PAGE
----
VIII.31; trans. F.H. Colson, Philo (London: William Heinemann, 1929) vol. 1, p. 25.
 Philo often speaks of God using expressions such as the "intelligible sun" (noetos helios [Quaest. in Gen. IV.1; see Ralph Marcus, trans., Philo Supplement 1: Questions and Answers on Genesis (Cambridge: Harvard University Press, 1953) p. 269, n.l]) or similar expressions involving light and illumination located in the intelligible realm; for references see Pierre Boyancé, Études sur le songe de Scipion (Paris: E. de Boccard, 1936) pp. 73-4; Lewy, Chaldaean Oracles, p. 151, n. 312; David Runia, Philo of Alexandria and the Timaeus of Plato (Leiden: E.J. Brill, 1986) p. 435 and n. 143. Boyancé (p. 73-4) quite reasonably argues that such expressions were identical in Philo's mind with the hyperouranios aster ("hypercosmic star") of De Opificio Mundi VIII.31.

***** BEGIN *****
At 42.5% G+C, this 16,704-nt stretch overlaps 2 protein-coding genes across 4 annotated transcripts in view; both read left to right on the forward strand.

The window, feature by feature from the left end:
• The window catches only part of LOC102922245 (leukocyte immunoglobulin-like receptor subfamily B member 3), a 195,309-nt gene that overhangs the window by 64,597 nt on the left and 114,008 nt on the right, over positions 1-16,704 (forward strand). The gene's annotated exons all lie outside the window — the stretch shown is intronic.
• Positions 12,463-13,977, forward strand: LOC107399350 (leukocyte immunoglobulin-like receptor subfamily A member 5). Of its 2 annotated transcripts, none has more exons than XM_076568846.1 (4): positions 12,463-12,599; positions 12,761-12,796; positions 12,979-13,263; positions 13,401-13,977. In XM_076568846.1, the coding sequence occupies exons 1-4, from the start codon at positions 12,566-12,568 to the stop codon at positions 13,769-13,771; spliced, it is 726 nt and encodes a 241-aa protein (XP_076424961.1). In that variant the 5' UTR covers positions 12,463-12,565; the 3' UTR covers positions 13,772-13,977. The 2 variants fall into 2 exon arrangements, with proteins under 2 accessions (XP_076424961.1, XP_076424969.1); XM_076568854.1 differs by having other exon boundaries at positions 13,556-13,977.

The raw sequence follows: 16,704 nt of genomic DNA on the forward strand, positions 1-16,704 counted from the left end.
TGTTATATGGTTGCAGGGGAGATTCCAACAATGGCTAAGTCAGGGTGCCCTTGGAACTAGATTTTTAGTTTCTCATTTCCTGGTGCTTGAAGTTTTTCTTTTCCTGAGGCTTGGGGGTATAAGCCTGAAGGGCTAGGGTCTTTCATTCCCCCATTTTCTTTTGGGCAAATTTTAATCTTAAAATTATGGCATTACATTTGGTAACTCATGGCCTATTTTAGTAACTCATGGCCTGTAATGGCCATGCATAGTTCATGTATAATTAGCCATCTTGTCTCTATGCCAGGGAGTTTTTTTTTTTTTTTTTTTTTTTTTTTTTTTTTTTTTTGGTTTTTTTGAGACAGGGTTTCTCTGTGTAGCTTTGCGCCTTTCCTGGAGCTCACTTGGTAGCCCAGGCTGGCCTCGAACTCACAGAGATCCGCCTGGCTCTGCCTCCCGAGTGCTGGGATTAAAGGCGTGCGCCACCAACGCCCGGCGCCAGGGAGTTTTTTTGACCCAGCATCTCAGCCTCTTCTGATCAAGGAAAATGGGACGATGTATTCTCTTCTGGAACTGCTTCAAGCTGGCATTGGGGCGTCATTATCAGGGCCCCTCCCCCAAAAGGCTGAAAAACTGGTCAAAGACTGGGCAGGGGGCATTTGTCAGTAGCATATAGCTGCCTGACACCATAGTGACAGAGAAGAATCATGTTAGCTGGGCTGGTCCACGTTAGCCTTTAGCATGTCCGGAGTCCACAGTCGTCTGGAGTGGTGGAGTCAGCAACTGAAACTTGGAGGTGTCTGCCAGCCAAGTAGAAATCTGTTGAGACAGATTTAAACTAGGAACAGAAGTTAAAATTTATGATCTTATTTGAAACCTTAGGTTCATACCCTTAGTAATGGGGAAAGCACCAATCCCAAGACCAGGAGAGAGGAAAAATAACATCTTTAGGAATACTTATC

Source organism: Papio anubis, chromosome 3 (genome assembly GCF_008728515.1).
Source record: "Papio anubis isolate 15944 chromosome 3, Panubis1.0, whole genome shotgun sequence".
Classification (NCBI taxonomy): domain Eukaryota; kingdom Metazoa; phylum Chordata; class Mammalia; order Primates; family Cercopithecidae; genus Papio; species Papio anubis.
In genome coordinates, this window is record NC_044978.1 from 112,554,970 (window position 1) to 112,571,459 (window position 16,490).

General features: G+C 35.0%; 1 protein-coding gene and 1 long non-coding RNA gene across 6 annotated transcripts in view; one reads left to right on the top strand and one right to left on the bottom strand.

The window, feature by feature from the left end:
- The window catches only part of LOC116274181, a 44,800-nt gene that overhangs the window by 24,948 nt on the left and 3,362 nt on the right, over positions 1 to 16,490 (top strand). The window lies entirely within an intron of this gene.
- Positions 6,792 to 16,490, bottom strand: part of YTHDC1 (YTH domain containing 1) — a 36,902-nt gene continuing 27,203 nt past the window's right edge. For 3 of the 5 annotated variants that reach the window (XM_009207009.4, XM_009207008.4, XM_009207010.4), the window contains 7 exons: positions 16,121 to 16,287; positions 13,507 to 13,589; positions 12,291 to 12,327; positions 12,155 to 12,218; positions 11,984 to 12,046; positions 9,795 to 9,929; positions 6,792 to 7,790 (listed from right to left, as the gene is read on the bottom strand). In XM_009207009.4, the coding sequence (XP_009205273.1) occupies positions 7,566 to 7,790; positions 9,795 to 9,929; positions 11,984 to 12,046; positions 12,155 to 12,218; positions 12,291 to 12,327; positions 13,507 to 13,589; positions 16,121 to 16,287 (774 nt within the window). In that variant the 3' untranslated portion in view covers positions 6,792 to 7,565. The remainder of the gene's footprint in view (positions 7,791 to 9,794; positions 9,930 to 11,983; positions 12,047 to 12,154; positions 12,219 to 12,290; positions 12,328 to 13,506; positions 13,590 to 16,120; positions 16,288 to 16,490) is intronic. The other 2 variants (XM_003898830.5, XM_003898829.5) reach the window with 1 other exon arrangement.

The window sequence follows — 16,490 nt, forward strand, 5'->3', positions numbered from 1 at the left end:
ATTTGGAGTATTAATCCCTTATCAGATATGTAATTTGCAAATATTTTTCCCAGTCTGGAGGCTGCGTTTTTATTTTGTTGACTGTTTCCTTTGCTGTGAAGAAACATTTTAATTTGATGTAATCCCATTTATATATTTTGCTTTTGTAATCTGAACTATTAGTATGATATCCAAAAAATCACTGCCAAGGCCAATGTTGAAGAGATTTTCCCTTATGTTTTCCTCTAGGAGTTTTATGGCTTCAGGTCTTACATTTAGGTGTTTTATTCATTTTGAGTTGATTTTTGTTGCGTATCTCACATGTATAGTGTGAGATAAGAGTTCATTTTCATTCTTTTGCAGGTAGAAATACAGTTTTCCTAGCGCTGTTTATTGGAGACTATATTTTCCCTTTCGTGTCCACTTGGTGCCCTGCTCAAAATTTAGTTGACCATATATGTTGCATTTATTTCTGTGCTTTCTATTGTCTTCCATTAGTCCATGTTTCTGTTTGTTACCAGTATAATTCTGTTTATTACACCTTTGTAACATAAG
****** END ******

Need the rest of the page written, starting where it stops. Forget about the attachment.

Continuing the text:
For a superb discussion of the broader context in which the development of the concept of the "hypercosmic sun" most likely occured, see Boyancé, Études, pp. 65-77. Recently A.P. Bos has argued that the story of the ascent to the sunlit world outside of the cave in Plato's Republic was explicitly connected by Aristotle with Plato's image in the Phaedrus of the ascent of the soul to the "place beyond the heavens," and that this connection played a central role in one of Aristotle's lost dialogues whose major elements were then preserved and utilized by Plutarch in his De Facie. See A.P. Bos, Cosmic and Meta-Cosmic Theology in Aristotle's Lost Dialogues (Leiden: E.J. Brill, 1989): the argument is complex and the book should be read as a whole, but see esp. pp. 67-8, 182. The development of the concept of the "hypercosmic sun" also must, of course, be seen in the context of the evolution of the "solar theology" described by Franz Cumont in his La théologie solaire du paganisme romain (Paris: Librairie Kliensieck, 1909). A very important and intriguing argument is made for the presence of a tradition of a "hypercosmic sun" in Orphic circles by Hans Leisegang, "The Mystery of the Serpent," in Joseph Campbell, ed., The Mysteries (Princeton: Princeton University Press, 1955) pp. 194-261. The Greek magical papyri and the Hermetic corpus provide numerous examples of solar imagery in which the sun is in various ways symbolically elevated to at least the summit of the cosmos if not explicitly to a "hypercosmic" level. Finally, Hermetic, Gnostic, and Neoplatonic texts all betray an almost obsessive concern with enumerating and distinguishing the various cosmic spheres and levels, and especially with establishing where the boundary lies between the cosmic and the hypercosmic realms (the hypercosmic realm being identified by the Hermetists and Neoplatonists with the "intelligible world" and by the Gnostics with the "Pleroma"). This concern with establishing the boundary between the cosmic and the hypercosmic must have fed into speculations about the "hypercosmic sun," and--intriguingly--one of the clearest symbolic formulations of this boundary between the cosmic and the hypercosmic is found in the religious system of the Chaldaean Oracles (exactly, that is, in the system in which we find explicitly formulated the image of the "hypercosmic sun"), where the figure of Hecate is understood as the symbolic embodiment of precisely this boundary (on the image of Hecate in the Chaldaean Oracles see now Sarah Iles Johnston, Hekate Soteira [Atlanta: Scholars Press, 1990]).